Hives rashes usually get better within a few minutes to a few days. You can often treat hives yourself.

The main symptom of hives is an itchy rash.

The rash can:

  • be raised bumps or patches in many shapes and sizes
  • appear anywhere on the body
  • be on 1 area or spread across the body
  • feel itchy, sting or burn
  • look pink or red when affecting someone with white skin; the colour of the rash can be harder to see on brown and black skin

Look at other rashes in babies and children.

A pharmacist can give you advice about antihistamine treatment to help a hives rash.

Tell the pharmacist if you have a long-term condition, because you might not be able to take antihistamines.

This treatment might not be suitable for young children.

Find a pharmacy

See a GP if:

  • the symptoms do not improve after 2 days
  • you're worried about your child's hives
  • the rash is spreading
  • hives keeps coming back (you may be allergic to something)
  • you also have a high temperature and feel unwell
  • you also have swelling under your skin (this might be angioedema)

Call 999 if:

  • your lips, mouth, throat or tongue suddenly become swollen
  • you're breathing very fast or struggling to breathe (you may become very wheezy or feel like you're choking or gasping for air)
  • your throat feels tight or you're struggling to swallow
  • your skin, tongue or lips turn blue, grey or pale (if you have black or brown skin, this may be easier to see on the palms of your hands or soles of your feet)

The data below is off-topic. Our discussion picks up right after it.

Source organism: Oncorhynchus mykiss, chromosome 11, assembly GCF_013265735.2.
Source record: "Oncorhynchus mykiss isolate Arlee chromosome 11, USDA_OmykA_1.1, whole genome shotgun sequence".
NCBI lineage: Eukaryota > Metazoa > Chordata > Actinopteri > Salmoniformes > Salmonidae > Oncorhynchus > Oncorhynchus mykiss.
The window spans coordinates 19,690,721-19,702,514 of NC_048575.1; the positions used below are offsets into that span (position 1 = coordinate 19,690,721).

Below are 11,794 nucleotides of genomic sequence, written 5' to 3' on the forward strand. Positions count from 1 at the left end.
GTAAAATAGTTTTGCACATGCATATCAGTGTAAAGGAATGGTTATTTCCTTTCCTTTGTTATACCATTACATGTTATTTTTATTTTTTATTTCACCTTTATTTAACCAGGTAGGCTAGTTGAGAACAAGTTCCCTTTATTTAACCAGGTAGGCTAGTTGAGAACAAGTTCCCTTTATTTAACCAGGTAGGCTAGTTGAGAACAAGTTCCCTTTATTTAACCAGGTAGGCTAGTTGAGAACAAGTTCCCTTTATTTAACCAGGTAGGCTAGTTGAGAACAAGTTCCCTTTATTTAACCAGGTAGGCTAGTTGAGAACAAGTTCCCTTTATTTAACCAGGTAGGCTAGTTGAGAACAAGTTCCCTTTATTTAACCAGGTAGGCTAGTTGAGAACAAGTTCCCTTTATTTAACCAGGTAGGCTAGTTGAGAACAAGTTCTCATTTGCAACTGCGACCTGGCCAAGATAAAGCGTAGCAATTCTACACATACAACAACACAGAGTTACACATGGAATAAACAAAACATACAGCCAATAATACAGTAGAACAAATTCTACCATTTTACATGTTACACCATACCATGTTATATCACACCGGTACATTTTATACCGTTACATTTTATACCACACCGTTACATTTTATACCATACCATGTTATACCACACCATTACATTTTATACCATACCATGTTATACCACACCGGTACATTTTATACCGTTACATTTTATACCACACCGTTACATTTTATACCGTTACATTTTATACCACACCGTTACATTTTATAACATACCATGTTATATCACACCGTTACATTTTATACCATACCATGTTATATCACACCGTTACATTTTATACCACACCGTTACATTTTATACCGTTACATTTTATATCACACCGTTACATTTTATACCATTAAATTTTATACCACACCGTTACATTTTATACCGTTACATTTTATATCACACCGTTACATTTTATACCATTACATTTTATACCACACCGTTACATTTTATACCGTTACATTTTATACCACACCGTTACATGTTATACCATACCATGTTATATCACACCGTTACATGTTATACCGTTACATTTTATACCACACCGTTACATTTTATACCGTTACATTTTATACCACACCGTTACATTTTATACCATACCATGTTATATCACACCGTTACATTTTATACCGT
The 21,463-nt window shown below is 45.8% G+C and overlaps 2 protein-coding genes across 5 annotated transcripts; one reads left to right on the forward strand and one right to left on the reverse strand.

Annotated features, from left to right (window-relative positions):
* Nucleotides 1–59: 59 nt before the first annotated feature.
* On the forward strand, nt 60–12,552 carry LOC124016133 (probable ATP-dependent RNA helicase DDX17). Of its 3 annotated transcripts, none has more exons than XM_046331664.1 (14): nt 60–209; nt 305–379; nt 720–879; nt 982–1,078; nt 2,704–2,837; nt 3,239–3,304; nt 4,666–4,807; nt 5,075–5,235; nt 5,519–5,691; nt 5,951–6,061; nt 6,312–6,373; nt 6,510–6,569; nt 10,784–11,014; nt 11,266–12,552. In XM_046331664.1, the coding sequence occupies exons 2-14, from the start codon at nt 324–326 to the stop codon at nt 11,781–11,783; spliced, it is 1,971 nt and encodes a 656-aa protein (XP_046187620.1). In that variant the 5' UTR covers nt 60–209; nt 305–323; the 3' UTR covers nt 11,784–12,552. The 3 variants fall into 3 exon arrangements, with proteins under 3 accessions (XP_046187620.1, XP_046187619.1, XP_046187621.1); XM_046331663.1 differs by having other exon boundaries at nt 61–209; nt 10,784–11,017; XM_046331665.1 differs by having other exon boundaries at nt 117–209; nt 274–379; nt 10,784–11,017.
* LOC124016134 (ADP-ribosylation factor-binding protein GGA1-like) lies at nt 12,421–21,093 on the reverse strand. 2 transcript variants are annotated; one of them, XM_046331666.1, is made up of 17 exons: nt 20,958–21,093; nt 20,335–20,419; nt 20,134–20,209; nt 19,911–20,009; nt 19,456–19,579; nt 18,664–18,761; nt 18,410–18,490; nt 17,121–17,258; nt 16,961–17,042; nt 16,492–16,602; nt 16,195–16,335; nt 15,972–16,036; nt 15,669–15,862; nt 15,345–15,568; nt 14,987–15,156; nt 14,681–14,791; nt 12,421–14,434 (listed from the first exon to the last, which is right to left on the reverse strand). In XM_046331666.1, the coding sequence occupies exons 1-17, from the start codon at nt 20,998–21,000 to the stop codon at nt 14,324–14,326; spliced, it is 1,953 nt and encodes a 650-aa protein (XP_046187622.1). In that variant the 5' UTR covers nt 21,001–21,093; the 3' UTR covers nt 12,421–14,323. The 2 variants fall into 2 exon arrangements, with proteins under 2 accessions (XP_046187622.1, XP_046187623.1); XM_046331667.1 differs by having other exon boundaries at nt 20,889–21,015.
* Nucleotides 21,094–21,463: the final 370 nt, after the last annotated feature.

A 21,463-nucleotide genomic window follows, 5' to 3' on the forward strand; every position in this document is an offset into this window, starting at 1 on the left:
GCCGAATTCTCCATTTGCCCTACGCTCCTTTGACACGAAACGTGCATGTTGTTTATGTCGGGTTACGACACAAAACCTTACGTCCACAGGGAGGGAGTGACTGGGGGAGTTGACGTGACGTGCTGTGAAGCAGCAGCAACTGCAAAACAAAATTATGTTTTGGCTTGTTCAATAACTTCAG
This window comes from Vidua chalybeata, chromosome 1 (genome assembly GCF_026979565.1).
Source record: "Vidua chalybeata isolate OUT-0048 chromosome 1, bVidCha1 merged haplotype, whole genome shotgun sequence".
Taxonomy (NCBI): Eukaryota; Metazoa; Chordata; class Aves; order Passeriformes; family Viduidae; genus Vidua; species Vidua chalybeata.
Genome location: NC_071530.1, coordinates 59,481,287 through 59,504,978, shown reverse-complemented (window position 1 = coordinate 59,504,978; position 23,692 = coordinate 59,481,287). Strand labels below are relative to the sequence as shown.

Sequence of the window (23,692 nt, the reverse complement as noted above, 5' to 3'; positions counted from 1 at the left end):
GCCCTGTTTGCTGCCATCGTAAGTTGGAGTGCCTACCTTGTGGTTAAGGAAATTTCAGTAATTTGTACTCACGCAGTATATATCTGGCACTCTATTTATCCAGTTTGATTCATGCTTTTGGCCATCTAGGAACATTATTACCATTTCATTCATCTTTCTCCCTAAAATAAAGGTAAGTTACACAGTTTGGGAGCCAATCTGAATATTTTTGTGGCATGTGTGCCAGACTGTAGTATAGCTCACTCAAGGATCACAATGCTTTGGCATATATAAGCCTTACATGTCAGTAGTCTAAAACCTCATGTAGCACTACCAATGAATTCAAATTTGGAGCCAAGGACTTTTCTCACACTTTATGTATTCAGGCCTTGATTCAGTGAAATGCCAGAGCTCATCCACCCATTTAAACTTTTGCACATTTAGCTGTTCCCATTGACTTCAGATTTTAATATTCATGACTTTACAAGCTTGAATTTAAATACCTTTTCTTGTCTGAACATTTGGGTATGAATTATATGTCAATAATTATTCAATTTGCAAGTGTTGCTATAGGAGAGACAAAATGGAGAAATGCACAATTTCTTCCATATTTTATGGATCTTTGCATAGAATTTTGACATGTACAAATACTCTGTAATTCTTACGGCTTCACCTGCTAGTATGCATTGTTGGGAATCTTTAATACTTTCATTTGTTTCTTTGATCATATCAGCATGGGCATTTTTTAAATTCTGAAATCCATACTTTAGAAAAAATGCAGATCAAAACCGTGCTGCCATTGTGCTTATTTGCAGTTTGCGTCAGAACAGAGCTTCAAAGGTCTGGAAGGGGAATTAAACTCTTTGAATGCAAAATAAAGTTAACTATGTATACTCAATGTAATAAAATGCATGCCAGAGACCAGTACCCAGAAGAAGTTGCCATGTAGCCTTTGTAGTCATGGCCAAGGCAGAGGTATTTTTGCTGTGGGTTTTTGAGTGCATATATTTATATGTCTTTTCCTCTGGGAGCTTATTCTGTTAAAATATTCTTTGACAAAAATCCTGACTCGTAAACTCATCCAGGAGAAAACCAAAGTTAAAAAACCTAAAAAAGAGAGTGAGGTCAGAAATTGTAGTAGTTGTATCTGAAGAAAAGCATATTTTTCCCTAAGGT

• you suddenly become very confused, drowsy or dizzy
  • someone faints and cannot be woken up
  • a child is limp, floppy or not responding like they normally do (their head may fall to the side, backwards or forwards, or they may find it difficult to lift their head or focus on your face)

You or the person who's unwell may also have a rash that's swollen, raised or itchy.

These can be signs of a serious allergic reaction and may need immediate treatment in hospital.

A GP might prescribe menthol cream, antihistamines or steroid tablets.

If hives does not go away with treatment, you may be referred to a skin specialist (dermatologist).

You get hives when something causes high levels of histamine and other chemicals to be released in your skin. This is known as a trigger.

Triggers can include:

  • eating certain foods
  • contact with certain plants, animals, chemicals and latex
  • cold, such as cold water or wind
  • hot, sweaty skin from exercise, emotional stress or eating spicy food
  • a reaction to a medicine, insect bite or sting
  • scratching or pressing on your skin, such as wearing itchy or tight clothing
  • an infection
  • a problem with your immune system
  • water or sunlight, but this is rare

Try to find out what triggers hives for you, so you can avoid those triggers, if possible. This may help prevent an episode of hives.


Page last reviewed: 12-04-2021
Next review due:12-04-2024

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